CNN Heroes honored in Hollywood
St. Bernard Project co-founder Liz McCartney has been selected as CNN's "Hero of the Year", on their Thanksgiving special hosted by Anderson Cooper and taped earlier this week.
McCartney left a lucrative career in Washington, D.C., to help families rebuild their lives in the devastated St. Bernard Parish in Hurricane Katrina ravaged New Orleans. She began the St. Bernard Project in 2006. To date, she has helped put 154 families back into their homes in St. Bernard Parish. Over 9000 people have volunteered to help the project.
If you missed the Thanksgiving Day show, it will be reairing on Saturday and Sunday on CNN.
Liz McCartney of the St. Bernard Project is CNN's "Hero of the Year" for 2008. At a star-studded gala event at the Kodak Theatre in Los Angeles, CNN gave out their annual award for selfless charitable works.
Sometimes shows are simply inspirational. "CNN Heroes" is an award show that is the epitome of motivational inspiration. CNN honored its ten "heroes" of 2008, people who were nominated by the general public, on Thanksgiving night, November 27. Anderson Cooper hosted the annual event which held its first installment in 2007.
"Our Top 10 CNN Heroes are proof that you don't need superpowers -- or millions of dollars -- to change the world and even save lives," Anderson Cooper announced when he revealed the names of the ten finalists for "Hero of the Year" on October 9.
Hollywood's finest, all affiliated with charitable works themselves, presented the ten CNN Heroes. All finalists were recipients of $25,000 to further their particular charitable enterprises. The winner of "Hero of the Year" received $100,000 and was chosen by internet vote.
This year's winner received the most votes of over one million votes cast.
HOLLYWOOD, California (CNN) -- Singer Christina Aguilera joined fellow Grammy Award winners Alicia Keys and John Legend for "CNN Heroes: An All-Star Tribute," which honored the top 10 CNN Heroes of 2008.
Christina Aguilera performs her hit single "Beautiful" at "CNN Heroes: An All-Star Tribute."
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Liz McCartney, dedicated to helping survivors of Hurricane Katrina rebuild their homes, was named 2008 CNN Hero of the Year.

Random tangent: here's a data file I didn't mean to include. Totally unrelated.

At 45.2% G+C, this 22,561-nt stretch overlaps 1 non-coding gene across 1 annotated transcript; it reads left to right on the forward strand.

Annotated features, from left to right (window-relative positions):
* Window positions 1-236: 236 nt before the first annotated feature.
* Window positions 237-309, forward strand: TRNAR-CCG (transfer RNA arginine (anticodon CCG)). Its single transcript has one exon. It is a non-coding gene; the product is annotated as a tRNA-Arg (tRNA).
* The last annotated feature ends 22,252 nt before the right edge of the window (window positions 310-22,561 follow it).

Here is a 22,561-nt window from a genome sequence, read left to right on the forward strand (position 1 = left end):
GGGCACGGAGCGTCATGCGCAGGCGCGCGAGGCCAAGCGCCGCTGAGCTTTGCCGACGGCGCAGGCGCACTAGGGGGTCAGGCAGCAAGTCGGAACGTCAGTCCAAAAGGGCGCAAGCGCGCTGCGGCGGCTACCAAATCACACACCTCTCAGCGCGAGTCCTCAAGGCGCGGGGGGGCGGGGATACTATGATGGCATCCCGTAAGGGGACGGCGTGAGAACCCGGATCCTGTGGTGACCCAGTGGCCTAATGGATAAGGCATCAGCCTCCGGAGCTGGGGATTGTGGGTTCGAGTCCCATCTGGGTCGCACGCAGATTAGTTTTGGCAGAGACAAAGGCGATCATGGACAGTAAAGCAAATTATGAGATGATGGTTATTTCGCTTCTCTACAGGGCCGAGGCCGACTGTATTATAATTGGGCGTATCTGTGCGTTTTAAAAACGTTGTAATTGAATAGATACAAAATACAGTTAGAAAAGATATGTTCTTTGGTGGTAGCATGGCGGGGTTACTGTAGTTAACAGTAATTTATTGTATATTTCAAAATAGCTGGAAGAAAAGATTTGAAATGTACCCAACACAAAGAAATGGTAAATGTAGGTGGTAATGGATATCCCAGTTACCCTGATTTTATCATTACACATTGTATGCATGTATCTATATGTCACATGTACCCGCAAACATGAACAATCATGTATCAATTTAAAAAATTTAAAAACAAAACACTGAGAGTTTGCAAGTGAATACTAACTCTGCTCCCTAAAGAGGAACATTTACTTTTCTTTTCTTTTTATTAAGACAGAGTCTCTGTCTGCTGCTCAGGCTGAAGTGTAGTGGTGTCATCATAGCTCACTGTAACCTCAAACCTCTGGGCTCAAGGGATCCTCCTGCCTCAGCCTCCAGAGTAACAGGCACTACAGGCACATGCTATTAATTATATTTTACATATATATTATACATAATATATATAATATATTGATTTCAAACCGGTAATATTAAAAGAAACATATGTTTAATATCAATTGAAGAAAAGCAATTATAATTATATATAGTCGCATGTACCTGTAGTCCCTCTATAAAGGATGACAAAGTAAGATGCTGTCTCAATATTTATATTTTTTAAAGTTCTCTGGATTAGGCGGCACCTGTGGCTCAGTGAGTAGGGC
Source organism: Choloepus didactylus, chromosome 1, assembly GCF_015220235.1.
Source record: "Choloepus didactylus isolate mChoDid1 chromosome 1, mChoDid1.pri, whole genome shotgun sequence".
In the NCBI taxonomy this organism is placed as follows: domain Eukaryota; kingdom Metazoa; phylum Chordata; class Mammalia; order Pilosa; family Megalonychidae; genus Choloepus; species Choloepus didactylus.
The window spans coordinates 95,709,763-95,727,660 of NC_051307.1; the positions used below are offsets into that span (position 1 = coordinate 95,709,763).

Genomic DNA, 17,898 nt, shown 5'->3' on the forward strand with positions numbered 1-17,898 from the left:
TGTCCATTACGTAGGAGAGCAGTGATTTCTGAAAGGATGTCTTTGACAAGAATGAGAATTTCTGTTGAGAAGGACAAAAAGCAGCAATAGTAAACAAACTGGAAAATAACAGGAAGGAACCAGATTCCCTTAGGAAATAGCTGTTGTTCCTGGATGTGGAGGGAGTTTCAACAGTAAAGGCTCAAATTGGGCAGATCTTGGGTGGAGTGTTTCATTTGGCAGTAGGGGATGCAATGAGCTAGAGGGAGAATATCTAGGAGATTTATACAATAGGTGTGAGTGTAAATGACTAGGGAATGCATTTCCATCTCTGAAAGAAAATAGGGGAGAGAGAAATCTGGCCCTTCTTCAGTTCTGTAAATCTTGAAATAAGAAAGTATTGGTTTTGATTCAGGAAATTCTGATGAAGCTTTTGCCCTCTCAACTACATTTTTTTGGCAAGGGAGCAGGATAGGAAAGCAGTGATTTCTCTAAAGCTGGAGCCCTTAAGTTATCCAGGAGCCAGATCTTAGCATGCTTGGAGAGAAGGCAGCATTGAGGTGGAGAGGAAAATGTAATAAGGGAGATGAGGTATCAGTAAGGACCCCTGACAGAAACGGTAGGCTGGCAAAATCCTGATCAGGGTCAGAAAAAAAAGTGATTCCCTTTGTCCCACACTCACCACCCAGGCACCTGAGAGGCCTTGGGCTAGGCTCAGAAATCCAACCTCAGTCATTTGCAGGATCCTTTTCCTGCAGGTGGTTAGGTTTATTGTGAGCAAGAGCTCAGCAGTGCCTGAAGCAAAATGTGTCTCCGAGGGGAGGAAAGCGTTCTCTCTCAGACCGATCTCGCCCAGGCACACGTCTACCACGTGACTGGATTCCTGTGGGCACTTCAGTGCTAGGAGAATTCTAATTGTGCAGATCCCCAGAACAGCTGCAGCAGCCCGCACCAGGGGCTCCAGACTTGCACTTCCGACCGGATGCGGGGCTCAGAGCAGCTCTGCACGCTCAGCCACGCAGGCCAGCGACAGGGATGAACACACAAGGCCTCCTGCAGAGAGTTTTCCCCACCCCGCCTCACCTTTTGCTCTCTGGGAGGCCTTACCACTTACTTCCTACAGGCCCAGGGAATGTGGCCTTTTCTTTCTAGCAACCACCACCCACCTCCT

McCartney, who will receive $100,000 to continue her work just outside New Orleans, was selected from among the top 10 CNN Heroes after six weeks of online voting at CNN.com. More than 1 million votes were cast. Watch as Anderson Cooper interviews Liz McCartney »
"To the country and the world, I ask you to please join us," said McCartney, of St. Bernard Parish, Louisiana. "Together we can continue to rebuild families' homes and lives. ... If you join us, we'll be unstoppable." Watch McCartney's acceptance speech »
Hosted by CNN's Anderson Cooper, "CNN Heroes: An All-Star Tribute" featured musical performances by Aguilera, Keys and Legend.
Keys sang "Superwoman," her tribute to women around the world, from her hit album "As I Am." Aguilera performed her hit single "Beautiful." Watch Aguilera's performance »
Legend, backed by the world-renowned Agape Choir, performed "If You're Out There," from his just-released album, "Evolver." Watch Legend's performance »
All three performances echoed the spirit of the CNN Heroes campaign, which salutes everyday people accomplishing extraordinary things in their communities and beyond.
In alphabetical order, the top 10 CNN Heroes of 2008 as chosen by the blue-ribbon panel are:
Tad Agoglia, Houston, Texas: Agoglia's First Response Team provides immediate help to areas hit by natural disasters. In a little more than a year, he and his crew have helped thousands of victims at more than 15 sites across the United States, free of charge.
Yohannes Gebregeorgis, Addis Ababa, Ethiopia: Moved by the lack of children's books and literacy in his native Ethiopia, Gebregeorgis established Ethiopia Reads, bringing free public libraries and literacy programs to thousands of Ethiopian children.
Carolyn LeCroy, Norfolk, Virginia: After serving time in prison, LeCroy started the Messages Project to help children stay connected with their incarcerated parents. She and volunteer camera crews have taped roughly 3,000 messages from inmates to their children.
Anne Mahlum, Philadelphia, Pennsylvania: On her daily morning jogs, Mahlum used to run past homeless men. Today, she's helping to transform lives by running with them, and others as part of her Back On My Feet program.
Liz McCartney, St. Bernard Parish, Louisiana: McCartney moved to New Orleans to dedicate herself to helping Hurricane Katrina survivors move back into their homes. Her nonprofit, St. Bernard Project, has rebuilt the homes of more than 120 families for free.
Phymean Noun, Toronto, Ontario: Growing up in Cambodia, Noun struggled to complete high school. Today, she offers hundreds of Cambodian children who work in Phnom Penh's trash dump a way out through free schooling and job training.
David Puckett, Savannah, Georgia: Puckett started PIPO Missions to bring ongoing prosthetic and orthotic care to those in need. Since November 2000, he has helped more than 420 people in southeastern Mexico, free of charge.
Maria Ruiz, El Paso, Texas: Several times a week, Ruiz crosses the border into Juarez, Mexico, bringing food, clothing and toys to hundreds of impoverished children and their families.
Marie Da Silva, Los Angeles, California: Having lost 14 family members to AIDS, the nanny funds a school in her native Malawi, where half a million children have been orphaned by the disease.
Viola Vaughn, Kaolack, Senegal: The Detroit, Michigan, native moved to Senegal to retire. Instead, a group of failing schoolchildren asked her to help them pass their classes. Today, her 10,000 Girls program is helping hundreds of girls succeed in school and run their own businesses.